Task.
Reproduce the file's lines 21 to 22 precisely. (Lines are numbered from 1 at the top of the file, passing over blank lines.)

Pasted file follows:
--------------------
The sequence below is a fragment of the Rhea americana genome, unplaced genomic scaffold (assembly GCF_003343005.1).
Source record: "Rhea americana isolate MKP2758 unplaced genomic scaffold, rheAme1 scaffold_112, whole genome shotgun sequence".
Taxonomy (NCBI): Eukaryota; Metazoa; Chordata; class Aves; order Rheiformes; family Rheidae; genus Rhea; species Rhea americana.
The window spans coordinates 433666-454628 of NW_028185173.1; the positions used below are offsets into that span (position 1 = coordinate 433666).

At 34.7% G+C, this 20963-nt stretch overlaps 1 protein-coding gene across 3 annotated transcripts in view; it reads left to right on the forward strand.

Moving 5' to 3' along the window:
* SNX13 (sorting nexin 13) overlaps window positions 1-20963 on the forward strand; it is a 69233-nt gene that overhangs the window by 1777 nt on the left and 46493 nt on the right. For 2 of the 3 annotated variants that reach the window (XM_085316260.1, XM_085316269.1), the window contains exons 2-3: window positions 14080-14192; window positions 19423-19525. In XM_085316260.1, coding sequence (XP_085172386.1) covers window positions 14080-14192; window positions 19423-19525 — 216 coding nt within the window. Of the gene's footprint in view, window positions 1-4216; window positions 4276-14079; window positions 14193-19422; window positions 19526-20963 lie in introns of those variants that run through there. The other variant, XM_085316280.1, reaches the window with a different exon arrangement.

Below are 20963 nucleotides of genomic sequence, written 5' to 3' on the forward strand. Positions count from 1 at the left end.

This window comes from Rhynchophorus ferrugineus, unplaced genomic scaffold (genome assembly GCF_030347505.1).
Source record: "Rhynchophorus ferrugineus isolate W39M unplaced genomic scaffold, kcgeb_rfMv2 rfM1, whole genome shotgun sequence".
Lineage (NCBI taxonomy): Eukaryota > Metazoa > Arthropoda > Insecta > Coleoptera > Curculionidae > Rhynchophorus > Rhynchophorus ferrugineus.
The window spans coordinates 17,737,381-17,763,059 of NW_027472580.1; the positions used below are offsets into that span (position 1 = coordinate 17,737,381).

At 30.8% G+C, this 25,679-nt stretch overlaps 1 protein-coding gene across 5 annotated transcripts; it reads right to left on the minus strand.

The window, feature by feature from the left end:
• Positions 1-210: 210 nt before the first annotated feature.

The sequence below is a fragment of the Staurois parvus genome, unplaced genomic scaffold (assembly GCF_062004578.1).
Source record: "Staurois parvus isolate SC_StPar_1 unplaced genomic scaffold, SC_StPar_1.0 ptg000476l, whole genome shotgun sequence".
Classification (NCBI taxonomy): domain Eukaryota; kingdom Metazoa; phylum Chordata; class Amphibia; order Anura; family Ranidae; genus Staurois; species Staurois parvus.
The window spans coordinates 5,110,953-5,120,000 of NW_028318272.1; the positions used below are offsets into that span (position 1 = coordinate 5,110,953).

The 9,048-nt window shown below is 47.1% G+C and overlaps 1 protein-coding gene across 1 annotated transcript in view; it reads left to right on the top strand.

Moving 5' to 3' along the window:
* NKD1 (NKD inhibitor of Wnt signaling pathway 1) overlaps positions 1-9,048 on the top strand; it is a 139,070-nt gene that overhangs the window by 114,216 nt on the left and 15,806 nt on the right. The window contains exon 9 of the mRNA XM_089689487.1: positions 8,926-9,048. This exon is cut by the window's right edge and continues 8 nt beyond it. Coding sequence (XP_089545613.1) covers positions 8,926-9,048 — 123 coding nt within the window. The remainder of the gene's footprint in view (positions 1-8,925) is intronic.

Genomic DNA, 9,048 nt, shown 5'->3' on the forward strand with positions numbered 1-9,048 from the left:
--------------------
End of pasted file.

Moving 5' to 3' along the window:
* NKD1 (NKD inhibitor of Wnt signaling pathway 1) overlaps positions 1-9,048 on the top strand; it is a 139,070-nt gene that overhangs the window by 114,216 nt on the left and 15,806 nt on the right. The window contains exon 9 of the mRNA XM_089689487.1: positions 8,926-9,048. This exon is cut by the window's right edge and continues 8 nt beyond it. Coding sequence (XP_089545613.1) covers positions 8,926-9,048 — 123 coding nt within the window. The remainder of the gene's footprint in view (positions 1-8,925) is intronic.